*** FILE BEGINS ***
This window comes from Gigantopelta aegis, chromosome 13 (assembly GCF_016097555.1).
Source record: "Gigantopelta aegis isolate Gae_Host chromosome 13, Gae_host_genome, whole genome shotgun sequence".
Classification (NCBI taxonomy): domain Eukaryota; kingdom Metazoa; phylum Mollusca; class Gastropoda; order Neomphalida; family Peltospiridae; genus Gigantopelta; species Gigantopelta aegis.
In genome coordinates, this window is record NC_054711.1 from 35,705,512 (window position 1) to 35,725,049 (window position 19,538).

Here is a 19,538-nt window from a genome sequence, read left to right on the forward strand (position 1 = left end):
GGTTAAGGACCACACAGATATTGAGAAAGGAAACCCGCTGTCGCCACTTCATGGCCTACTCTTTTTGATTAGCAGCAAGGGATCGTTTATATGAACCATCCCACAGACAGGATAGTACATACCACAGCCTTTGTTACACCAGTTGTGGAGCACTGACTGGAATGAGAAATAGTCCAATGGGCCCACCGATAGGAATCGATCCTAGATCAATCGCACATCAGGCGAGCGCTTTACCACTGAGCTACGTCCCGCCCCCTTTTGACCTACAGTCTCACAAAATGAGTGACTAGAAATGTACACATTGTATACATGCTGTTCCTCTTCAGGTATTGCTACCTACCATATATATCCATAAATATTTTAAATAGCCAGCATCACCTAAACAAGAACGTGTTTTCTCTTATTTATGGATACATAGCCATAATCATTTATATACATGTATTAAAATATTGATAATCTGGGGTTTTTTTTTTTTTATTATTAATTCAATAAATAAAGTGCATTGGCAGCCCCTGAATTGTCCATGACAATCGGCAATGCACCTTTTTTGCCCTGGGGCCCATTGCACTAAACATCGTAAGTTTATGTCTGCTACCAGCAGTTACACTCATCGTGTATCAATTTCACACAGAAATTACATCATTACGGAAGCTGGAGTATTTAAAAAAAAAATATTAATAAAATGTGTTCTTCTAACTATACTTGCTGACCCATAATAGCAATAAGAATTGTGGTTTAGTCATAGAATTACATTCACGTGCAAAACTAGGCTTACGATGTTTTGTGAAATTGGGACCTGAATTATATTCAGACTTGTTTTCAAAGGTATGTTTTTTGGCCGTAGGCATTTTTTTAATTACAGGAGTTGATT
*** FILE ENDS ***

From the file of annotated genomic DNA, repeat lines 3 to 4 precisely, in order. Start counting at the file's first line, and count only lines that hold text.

Classification (NCBI taxonomy): domain Eukaryota; kingdom Metazoa; phylum Mollusca; class Gastropoda; order Neomphalida; family Peltospiridae; genus Gigantopelta; species Gigantopelta aegis.
In genome coordinates, this window is record NC_054711.1 from 35,705,512 (window position 1) to 35,725,049 (window position 19,538).